Three northwest Native leaders were honored by the Potlatch Fund at the organization’s annual gala, in November at Suquamish Clearwater Casino Resort.
Rich Purser, a Suquamish Tribal Council member and for 10 years the general manager of the Suquamish Clearwater Casino Resort, received the Potlatch Fund’s Antone Minthorn Economic & Community Development Award.
Paul Lumley, executive director of the Columbia River Inter-Tribal Fish Commission, received the Billy Frank Jr. Natural Resource Protection Award.
Pat Courtney Gold, founder of the Northwest Native American Basketweavers Association and an instructor at the National Museum of the American Indian in Washington, D.C., received the Fran James Cultural Preservation Award.
Purser, Suquamish, has spent the last 28 years “improving the future of the Suquamish Tribe through land purchasing, program implementation and expansion of properties,” the Potlatch Fund stated in its award announcement. During Purser’s management, Suquamish Clearwater Casino Resort – which overlooks Agate Passage – has grown to 186 rooms, with a 10,000-square-foot conference center, a spa, seven dining venues, and transportation to and from the Suquamish-owned White Horse Golf Club and the Suquamish Museum. The resort’s public spaces are appointed with museum-quality Coast Salish art.
The resort was the catalyst for the growth and diversification of Port Madison Enterprises, the Suquamish Tribe’s economic development arm. Port Madison Enterprises now comprises six ventures or subsidiaries and is the second-largest private sector employer in Kitsap County.
Purser is also a geoduck diver and “devotes a substantial amount of time assisting several non-profits in the community with fundraising efforts and implementation of their events.”
Lumley, Yakama, earned an undergraduate degree in mathematics from Western Washington University in 1986. He worked at the fish commission from 1987-2004 in several capacities. Between 2004 and 2009, he managed the U.S. Defense Department’s Native American Lands Environmental Mitigation Program and served as executive director of the National American Indian Housing Council. According to his online biography, at the housing council he secured more than half a billion dollars in stimulus funding for Indian housing and restored NAIHC’s federally funded training and technical assistance programs.
Lumley returned to the fish commission in 2009 as executive director. He has “an extensive history working with Northwest Tribes on salmon issues, particularly in the Columbia River Basin,” the award announcement stated. The fish commission – whose members are Yakama, Umatilla, Warm Springs and Nez Perce – is engaged in fish and habitat restoration, biological and ecological research, fisheries management, and treaty rights protection.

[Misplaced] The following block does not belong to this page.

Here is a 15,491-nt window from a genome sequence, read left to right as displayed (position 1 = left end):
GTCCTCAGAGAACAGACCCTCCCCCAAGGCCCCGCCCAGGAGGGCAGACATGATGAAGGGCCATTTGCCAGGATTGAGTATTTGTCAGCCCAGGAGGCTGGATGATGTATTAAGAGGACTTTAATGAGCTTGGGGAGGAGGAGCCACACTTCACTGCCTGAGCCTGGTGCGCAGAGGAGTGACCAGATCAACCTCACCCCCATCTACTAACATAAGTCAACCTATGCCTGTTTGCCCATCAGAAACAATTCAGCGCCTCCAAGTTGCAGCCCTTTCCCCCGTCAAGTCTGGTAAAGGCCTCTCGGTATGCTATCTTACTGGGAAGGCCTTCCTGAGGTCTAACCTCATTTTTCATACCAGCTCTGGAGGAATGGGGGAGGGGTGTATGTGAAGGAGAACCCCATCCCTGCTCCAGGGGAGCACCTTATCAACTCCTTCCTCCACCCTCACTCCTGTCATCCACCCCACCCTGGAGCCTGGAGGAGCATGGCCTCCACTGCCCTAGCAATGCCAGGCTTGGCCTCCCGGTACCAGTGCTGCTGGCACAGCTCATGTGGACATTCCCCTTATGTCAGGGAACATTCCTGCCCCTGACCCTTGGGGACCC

On October 24, Lumley became executive director of the Native American Youth and Family Center in Portland, Oregon, which reportedly has the ninth-largest Urban Indian population in the United States. The center’s services include camps and seasonal programming, college and career services, community economic development, an early college academy, elder services, foster care support, housing, and homeownership counseling. The center’s economic enterprises include NAYA Construction, a construction company that provides young people with training in the construction trades. The center has a staff of about 120.
Gold, Wasco-Tlingit, was raised on the Warm Springs Indian Reservation and is a well-known Wasco basket weaver. “Her honors include a weaving that is in the 2015 British Museum international tour, ‘Treasures of World Culture,’” the award announcement stated.
She is a recipient of the Oregon Governor’s Arts Award and a National Endowment for the Arts Heritage Fellowship; was invited speaker at The International Weaving Conference in Rotorua, New Zealand; and served as artist in residence at the NMAI in New York City.
She was featured in several video productions, including a PBS series, and co-produced and directed the documentary film, “Northwest Native Basketweavers, Honoring Our Heritage.”
Her works are exhibited nationally and internationally, including the Office of the Governor of Oregon, the Burke Museum in Seattle, the NMAI in Washington, D.C., the British Museum in London, and the Royal British Columbia Museum in Victoria, Canada.
“Pat’s mission is to share her knowledge …,” the award announcement stated. “She mentors students through various programs.” In addition to the basket weavers association, which has grown to 400 members, Gold co-founded a summer arts program for Native teens. She serves on an advisory committee for the Burke Museum and on the board of regents of the Museum at Warm Springs.
The Potlatch Fund is a Native-led nonprofit that provides grants and training throughout Northwest Indian Country. Since 2005, it has awarded more than $2.5 million in grants for projects that benefit Native youth, make communities stronger and healthier, preserve languages and promote Native arts. The nonprofit has honored leaders for their work in the community yearly.